October is in theaters this weekend. Hailed by many as a critic’s delight and Varun Dhawan’s finest yet, the film is a
OctoberWake me up when October ends
October is in theaters this weekend. Hailed by many as a critic’s delight and Varun Dhawan’s finest yet, the film is a slow hospital-romance-drama. With the rise of films on terminal illness and fatal cancers in the West, it is only obvious that the concept would sooner or later percolate into mainstream Bollywood. Varun Dhawan, is at it again. Trying to prove his mettle as an actor by sandwiching a few heavy roles between his run-of-the-mill comedy-masalas. This time with a two hour long film on a highly realistic subject created under masterful direction. October mimics the grim realities of life and our casual acceptance of pain in a way that not much existing art in this world can. The growing apathy in the youth of the 21st century, and the isolation of the metropolitans are the themes that Shoojit Sircar works on. But will you like the film? Probably not. Why do we say so? Read on.
First, let’s meet the actors:
Varun Dhawan as Dan
Banita Sandhu as Shiuli
Gitanjali Rao as Mrs. Iyer
Dan is a passive-aggressive twenty-something who is sick of being another brick in the wall. The wall being that of a well maintained five-star hotel, which Varun Dhawan, along with his trainee friends must toil to keep spic and span. He spends his days frustrated, mopping floors and re-arranging bedding. Nothing much can amuse him, especially not Miss Perfect, Shiuli Iyer. She seems to be extremely good at everything she does and quickly gets on Dan’s nerves. Things change when she falls from the 4th floor of the five-star hotel and crashes into a deep coma. This time, she manages to get on Dan’s nerves in a completely different manner.
Varun Dhawan’s character becomes fixated on the recovery of his colleague. His obsession devours everything he holds dear. He cannot concentrate on work, maintain friendships, or even catch a good-night’s sleep. It’s all very artistically alluring. But the truth is, that October is a painfully boring film.
It might qualify as art cinema, but in reality, the only thing is has going for it, is that the film is exceedingly realistic. Realism cannot be the only standard by which we may measure a form of art. The film in itself has a very flattened emotional range. The sad feeling of October. The script is unidimensional and almost feels a little auto-biographical or documentary-like. The story, although unconventional, isn’t really enticing. It simply plays out the caregiver issues of patients with terminal illness.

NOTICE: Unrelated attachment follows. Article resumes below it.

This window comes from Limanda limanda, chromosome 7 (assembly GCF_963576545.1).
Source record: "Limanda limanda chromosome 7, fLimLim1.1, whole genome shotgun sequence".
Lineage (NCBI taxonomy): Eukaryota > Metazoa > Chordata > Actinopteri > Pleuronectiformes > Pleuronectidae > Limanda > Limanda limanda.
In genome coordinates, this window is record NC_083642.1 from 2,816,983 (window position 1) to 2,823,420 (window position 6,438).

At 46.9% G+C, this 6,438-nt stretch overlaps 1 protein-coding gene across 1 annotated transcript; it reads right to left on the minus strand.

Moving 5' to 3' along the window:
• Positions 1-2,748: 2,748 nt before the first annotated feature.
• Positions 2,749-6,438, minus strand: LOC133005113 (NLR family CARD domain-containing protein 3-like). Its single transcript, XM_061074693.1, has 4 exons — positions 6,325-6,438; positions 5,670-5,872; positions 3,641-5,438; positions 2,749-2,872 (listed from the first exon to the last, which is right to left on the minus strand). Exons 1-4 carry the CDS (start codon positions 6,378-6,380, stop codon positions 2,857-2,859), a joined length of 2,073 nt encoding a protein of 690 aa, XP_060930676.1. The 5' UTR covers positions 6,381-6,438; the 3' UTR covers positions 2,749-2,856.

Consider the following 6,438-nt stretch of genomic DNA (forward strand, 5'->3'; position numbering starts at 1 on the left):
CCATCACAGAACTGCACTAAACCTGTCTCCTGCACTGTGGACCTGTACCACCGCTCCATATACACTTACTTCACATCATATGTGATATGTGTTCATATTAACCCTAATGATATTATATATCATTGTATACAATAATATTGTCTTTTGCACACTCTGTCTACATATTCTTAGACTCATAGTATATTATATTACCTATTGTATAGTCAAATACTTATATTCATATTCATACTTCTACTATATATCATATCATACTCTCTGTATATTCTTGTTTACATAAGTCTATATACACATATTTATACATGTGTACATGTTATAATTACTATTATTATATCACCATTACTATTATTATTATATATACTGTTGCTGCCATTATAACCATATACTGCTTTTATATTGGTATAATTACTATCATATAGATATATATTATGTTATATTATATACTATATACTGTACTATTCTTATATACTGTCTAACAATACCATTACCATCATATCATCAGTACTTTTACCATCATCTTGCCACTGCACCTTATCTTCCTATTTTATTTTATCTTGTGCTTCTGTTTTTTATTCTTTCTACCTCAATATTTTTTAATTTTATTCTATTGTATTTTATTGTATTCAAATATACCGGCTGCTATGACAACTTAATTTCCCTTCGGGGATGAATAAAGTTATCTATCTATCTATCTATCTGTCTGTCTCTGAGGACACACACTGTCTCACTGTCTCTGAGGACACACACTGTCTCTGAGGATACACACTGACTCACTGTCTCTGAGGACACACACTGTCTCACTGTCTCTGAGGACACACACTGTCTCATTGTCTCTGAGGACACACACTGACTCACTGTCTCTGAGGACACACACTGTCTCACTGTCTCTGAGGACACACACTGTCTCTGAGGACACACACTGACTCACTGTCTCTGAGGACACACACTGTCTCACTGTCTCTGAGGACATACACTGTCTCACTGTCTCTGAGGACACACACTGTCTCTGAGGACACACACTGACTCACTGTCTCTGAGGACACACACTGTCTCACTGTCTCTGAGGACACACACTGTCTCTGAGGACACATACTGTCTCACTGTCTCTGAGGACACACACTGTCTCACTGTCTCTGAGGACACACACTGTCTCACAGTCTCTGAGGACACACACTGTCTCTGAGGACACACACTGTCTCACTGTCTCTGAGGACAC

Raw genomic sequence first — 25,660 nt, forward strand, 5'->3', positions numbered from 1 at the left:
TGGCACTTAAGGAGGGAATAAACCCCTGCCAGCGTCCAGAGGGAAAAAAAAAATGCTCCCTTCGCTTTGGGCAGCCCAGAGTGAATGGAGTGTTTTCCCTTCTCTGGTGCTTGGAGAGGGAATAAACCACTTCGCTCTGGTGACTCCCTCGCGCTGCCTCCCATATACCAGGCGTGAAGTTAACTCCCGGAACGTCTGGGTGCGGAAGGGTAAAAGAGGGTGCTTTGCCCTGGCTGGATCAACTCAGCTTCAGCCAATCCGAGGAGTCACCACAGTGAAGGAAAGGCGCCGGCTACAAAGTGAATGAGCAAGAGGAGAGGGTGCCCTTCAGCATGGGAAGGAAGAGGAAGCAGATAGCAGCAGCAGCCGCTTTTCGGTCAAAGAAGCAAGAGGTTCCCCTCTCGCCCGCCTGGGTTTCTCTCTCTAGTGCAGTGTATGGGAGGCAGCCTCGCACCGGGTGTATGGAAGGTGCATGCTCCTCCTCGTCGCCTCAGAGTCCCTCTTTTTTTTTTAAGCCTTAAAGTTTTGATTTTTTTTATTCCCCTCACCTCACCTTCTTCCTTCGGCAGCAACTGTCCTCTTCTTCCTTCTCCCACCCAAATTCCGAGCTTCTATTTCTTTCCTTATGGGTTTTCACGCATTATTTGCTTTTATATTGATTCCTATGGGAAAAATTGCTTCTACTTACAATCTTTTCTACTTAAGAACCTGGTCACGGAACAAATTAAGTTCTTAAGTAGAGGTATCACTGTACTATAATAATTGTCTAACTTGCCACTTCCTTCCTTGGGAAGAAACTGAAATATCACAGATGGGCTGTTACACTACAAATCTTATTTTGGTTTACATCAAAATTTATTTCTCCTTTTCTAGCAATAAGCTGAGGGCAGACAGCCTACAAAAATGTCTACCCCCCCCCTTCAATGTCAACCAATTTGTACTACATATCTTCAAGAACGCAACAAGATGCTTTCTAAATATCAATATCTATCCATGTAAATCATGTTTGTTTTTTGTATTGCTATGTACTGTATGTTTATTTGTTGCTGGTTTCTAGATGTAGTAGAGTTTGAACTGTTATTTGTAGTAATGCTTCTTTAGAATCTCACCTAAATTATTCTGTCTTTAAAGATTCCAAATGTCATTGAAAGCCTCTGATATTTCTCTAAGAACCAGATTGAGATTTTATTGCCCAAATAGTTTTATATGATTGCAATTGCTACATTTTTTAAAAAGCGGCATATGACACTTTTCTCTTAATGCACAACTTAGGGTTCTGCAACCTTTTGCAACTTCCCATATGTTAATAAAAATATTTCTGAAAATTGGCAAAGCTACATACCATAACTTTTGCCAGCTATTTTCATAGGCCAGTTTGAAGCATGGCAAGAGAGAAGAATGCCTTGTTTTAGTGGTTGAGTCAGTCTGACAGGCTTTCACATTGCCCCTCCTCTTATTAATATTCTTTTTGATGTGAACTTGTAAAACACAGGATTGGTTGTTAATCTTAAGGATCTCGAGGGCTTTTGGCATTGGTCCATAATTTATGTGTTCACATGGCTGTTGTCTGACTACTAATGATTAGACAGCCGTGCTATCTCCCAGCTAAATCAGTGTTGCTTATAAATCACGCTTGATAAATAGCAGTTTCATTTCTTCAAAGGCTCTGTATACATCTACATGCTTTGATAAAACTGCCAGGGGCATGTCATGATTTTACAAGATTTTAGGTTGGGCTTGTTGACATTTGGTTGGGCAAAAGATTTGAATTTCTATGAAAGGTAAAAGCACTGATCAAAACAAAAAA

October is marketed as an eternal love story to a gullible Indian audience. Realistically, the only chemistry between a vaguely obsessed Varun Dhawan and a deep coma patient is her pupillary movement. Their bond seems akin to that between siblings rather than that between lovers.
Varun Dhawan’s antics fail to impress. Of course, he keeps us awake thoughout the film, something which he must get credit for, but otherwise, his acting is far from accolade-worthy. Dull expressions and an angry temperament might have become synonymous with fine actors, but it means nothing unless it can move an audience to realise emotions of struggle and pain.
Gitanjali Rao is graceful in the film. She truly performs exceedingly well. Her silence speaks volumes and simple facial expressions move you in a way that most symphonies may not. Her acting is flawless. As for Banita Sandhu, her performance is also commendable, but very child-like. We believe that she was given too heavy a role to handle for her debut.
In summary, October is a snooze-fest. It tries too hard to fit into the bracket of excellent art cinema. The weak storyline is the culprit. Immature actors are given roles that are too heavy to handle and the film falls apart after the first forty minutes. The only thing that Varun Dhawan brings to October, is subtle humour with his usual antics. The film although well made is a big let down. It’s very realistic, but fails in sparking any emotion in the hearts of the audience. We would rather watch anything other than October this weekend. No one would willingly want to get depressed on a Sunday in a relentless summer in India. We give it 2.5/5. 1 star for realism, 1 star for the direction and cinematography and half a star for Gitanjali Rao.
You will like this film if: You willingly want to be gloomy all week
You will dislike this film if: You go in expecting Masaan, or Fault in Our Stars
Best performance: Gitanjali Rao